The question of executive orders being laws is a point of contention in this struggle that needs to be clarified. Even more, at the heart of the problem is the lack of consultation with those most impacted — students and faculty.

In the case of EO 1100-R, although Ethnic, Gender & Women’s and Queer Studies would be the most impacted, other than the task force — which came after the executive orders and was eventually completely disregarded — we have not been included in any democratic dialogue.

For example, in her memo, President Harrison states, “The week before last, Provost Theodoulou, Faculty President Mary-Pat Stein, several faculty representatives from Senate Executive Committee, the Educational Policies Committee and Ethnic Studies and I hosted representatives from the CO to discuss our status in relation to the EO. After explaining that all 22 other campuses are on their way to compliance, the CO representatives made clear that — even though we have been granted the compromise of keeping Section F — we will still be required to comply with the other elements of the EO.”

In contrast to the image President Harrison presents, Ethnic Studies was not invited. Rather, Dr. Theresa White was invited with less than 24-hour notice and she was not advised that she represented Ethnic Studies.

At the first College of Humanities Academic Council meeting, Academic Senate President Dr. Mary-Pat Stein assumed responsibility for not inviting other Ethnic Studies representatives and stated that she arrived at this decision so as to not raise the Chancellor’s “hackles.”

I am astonished, to say the least, with what ease President Harrison is able to misrepresent reality. But more importantly, it reveals how our fields and, fundamentally, our communities are considered disposable.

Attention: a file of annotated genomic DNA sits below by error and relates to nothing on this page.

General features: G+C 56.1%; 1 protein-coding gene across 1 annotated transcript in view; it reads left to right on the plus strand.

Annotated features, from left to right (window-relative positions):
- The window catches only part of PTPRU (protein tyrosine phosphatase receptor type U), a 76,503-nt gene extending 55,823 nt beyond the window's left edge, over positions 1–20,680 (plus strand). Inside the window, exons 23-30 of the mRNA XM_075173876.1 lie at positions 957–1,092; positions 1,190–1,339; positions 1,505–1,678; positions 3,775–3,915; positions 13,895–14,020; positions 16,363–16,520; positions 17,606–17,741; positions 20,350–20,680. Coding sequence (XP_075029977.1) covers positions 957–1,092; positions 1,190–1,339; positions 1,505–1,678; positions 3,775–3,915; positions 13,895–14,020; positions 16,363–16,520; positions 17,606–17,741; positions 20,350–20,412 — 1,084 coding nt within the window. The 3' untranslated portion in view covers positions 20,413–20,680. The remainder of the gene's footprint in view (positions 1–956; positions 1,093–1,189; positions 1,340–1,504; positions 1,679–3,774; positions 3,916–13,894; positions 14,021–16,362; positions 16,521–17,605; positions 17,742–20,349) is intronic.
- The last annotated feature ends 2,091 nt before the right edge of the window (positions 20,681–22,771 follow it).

While the administration’s mantra is “Section F is saved,” there remains considerable ambiguity as to how this requirement will be implemented under the new GE Breadth. They claim that students will continue to be required to take six units from Section F coursework.

However, EO 1100-R also mandates that “Major courses and campus-wide required courses that are approved for GE credit shall fulfill (double count for) the GE requirements” and “Campuses are encouraged to allow the double counting of the six-semester units of American Institutions with GE Area D Social Science.”

Since nine upper division units are required in sections B, C and D and six units of Section D are reserved for American Institutions, this reduces students’ ability to take upper division Section F courses. Well over half of the courses in Section F offered in any given semester are housed in the College of Humanities.

As a result, this executive order targets the College of Humanities, in particular, Ethnic, Gender & Women’s and Queer Studies, with an inequitable burden. Departments and programs receive funding and resources from the number of students enrolled in courses.

For departments with a robust amount of majors, EO 1100-R is more than likely not going to have a significant impact. However, for smaller departments and programs like Ethnic, Gender & Women’s and Queer Studies, that receive most of their funding from GE enrollment (75-100 percent to 50-87 percent), the impact will be great.

CSUN’s administration has already acknowledged that under EO 1100-R “enrollments could shift.” Therefore, the possibility of shifting enrollments may translate to fewer course offerings, fewer jobs and the dismantling of these vulnerable departments and programs.

The situation is worsened with the requirement to have three units in upper division science. Impoverished and working class, first generation and students of color are disproportionately pushed out from science. This requirement will not only extend the time for graduation but for some students, it may become an insurmountable obstacle.

The administration’s response is that existing courses can be certified to meet this requirement, thus a science course that is not really a science course. But we continue to ask, what purpose does this serve?

At this point, the administration plans to move forward with EO 1100-R. At best, it will diminish Ethnic, Gender & Women’s and Queer Studies, and at worst it will decimate some of us. In the process, the CSUN administration and the Chancellor’s Office disregard our voices, undermine shared governance and ultimately reinforce the disposability of students, lecturers and our communities.

However, as students, staff and faculty have maintained throughout this struggle, we are not disposable! We will continue to struggle because to do anything less means giving into our dehumanization.

Another University is Possible!

Written by Martha D. Escobar

Associate Professor in the Department of Chicana and Chicano Studies